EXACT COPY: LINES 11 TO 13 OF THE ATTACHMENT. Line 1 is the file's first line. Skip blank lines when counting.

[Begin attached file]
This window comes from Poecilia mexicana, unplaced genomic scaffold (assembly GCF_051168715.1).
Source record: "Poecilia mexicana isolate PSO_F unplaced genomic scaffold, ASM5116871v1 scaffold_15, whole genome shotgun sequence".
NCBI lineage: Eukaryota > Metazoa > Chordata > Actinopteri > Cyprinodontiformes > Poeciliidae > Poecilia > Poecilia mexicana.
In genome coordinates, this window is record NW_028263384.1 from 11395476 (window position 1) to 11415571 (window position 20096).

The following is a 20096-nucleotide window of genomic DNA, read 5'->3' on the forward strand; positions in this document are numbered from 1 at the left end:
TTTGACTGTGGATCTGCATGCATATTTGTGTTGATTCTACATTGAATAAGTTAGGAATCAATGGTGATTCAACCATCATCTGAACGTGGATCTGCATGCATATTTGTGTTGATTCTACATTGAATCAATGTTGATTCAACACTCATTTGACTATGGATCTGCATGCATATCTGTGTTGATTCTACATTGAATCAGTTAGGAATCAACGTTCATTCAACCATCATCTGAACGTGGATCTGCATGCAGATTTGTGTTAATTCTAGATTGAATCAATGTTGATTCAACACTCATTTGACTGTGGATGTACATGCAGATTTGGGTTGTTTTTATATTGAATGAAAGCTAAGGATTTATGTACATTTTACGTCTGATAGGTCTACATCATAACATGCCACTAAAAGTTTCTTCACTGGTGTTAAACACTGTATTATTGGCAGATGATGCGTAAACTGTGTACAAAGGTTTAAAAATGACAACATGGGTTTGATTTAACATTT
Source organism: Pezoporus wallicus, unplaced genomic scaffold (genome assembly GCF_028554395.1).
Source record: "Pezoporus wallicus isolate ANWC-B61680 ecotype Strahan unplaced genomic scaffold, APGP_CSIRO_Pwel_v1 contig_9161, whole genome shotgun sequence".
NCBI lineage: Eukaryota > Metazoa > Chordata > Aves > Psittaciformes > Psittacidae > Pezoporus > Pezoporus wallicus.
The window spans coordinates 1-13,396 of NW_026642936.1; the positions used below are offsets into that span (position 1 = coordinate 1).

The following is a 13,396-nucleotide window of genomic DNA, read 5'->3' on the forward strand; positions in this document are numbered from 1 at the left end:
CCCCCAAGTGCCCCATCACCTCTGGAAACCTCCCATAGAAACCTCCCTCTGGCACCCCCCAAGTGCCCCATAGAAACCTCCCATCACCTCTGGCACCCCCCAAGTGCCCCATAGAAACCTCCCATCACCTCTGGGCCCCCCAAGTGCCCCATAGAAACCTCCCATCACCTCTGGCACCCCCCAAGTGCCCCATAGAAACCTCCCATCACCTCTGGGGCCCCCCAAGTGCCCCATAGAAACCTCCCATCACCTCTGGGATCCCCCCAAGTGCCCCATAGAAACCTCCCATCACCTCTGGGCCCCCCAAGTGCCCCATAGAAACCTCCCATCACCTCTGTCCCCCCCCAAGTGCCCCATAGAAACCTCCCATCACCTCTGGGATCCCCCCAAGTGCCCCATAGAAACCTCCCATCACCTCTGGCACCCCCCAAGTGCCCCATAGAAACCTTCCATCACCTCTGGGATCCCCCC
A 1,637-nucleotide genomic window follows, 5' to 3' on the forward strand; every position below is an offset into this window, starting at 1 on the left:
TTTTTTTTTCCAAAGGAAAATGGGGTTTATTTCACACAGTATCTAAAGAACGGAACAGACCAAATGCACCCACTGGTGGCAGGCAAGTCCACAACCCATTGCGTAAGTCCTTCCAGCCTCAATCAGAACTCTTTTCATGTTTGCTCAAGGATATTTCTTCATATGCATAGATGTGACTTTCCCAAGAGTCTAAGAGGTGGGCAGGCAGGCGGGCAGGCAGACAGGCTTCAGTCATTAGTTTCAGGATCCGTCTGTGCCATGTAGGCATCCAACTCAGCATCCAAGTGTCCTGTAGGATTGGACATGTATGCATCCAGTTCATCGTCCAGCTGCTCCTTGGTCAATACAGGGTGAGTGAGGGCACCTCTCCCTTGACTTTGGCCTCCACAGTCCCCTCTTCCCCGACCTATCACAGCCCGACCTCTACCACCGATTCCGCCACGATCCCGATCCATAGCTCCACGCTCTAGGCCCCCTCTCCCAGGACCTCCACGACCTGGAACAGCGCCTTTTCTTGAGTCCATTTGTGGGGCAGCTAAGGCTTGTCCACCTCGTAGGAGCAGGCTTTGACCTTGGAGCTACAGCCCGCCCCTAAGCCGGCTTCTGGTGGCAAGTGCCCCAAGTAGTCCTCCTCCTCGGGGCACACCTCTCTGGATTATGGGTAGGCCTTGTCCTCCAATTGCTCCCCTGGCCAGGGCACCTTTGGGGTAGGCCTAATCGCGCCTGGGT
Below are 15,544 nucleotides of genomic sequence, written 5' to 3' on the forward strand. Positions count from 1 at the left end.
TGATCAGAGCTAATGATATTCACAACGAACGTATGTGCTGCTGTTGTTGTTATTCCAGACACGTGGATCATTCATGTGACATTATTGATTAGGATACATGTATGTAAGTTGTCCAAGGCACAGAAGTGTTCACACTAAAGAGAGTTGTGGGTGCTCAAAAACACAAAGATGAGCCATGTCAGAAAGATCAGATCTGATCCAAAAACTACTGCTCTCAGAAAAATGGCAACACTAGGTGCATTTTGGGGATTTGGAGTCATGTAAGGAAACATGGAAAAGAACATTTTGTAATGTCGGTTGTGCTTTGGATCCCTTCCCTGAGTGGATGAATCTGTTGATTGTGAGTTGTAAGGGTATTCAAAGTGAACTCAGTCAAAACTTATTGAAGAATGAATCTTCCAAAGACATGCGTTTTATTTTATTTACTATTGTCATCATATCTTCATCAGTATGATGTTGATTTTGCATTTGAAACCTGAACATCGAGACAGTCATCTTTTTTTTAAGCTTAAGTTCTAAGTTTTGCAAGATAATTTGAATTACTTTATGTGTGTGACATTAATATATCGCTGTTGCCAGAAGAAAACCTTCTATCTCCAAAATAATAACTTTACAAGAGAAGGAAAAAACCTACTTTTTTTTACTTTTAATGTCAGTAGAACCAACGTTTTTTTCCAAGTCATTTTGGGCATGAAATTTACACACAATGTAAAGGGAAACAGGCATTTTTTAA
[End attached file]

The following is a 13,396-nucleotide window of genomic DNA, read 5'->3' on the forward strand; positions in this document are numbered from 1 at the left end:
CCCCCAAGTGCCCCATCACCTCTGGAAACCTCCCATAGAAACCTCCCTCTGGCACCCCCCAAGTGCCCCATAGAAACCTCCCATCACCTCTGGCACCCCCCAAGTGCCCCATAGAAACCTCCCATCACCTCTGGGCCCCCCAAGTGCCCCATAGAAACCTCCCATCACCTCTGGCACCCCCCAAGTGCCCCATAGAAACCTCCCATCACCTCTGGGGCCCCCCAAGTGCCCCATAGAAACCTCCCATCACCTCTGGGATCCCCCCAAGTGCCCCATAGAAACCTCCCATCACCTCTGGGCCCCCCAAGTGCCCCATAGAAACCTCCCATCACCTCTGTCCCCCCCCAAGTGCCCCATAGAAACCTCCCATCACCTCTGGGATCCCCCCAAGTGCCCCATAGAAACCTCCCATCACCTCTGGCACCCCCCAAGTGCCCCATAGAAACCTTCCATCACCTCTGGGATCCCCCC
A 1,637-nucleotide genomic window follows, 5' to 3' on the forward strand; every position below is an offset into this window, starting at 1 on the left: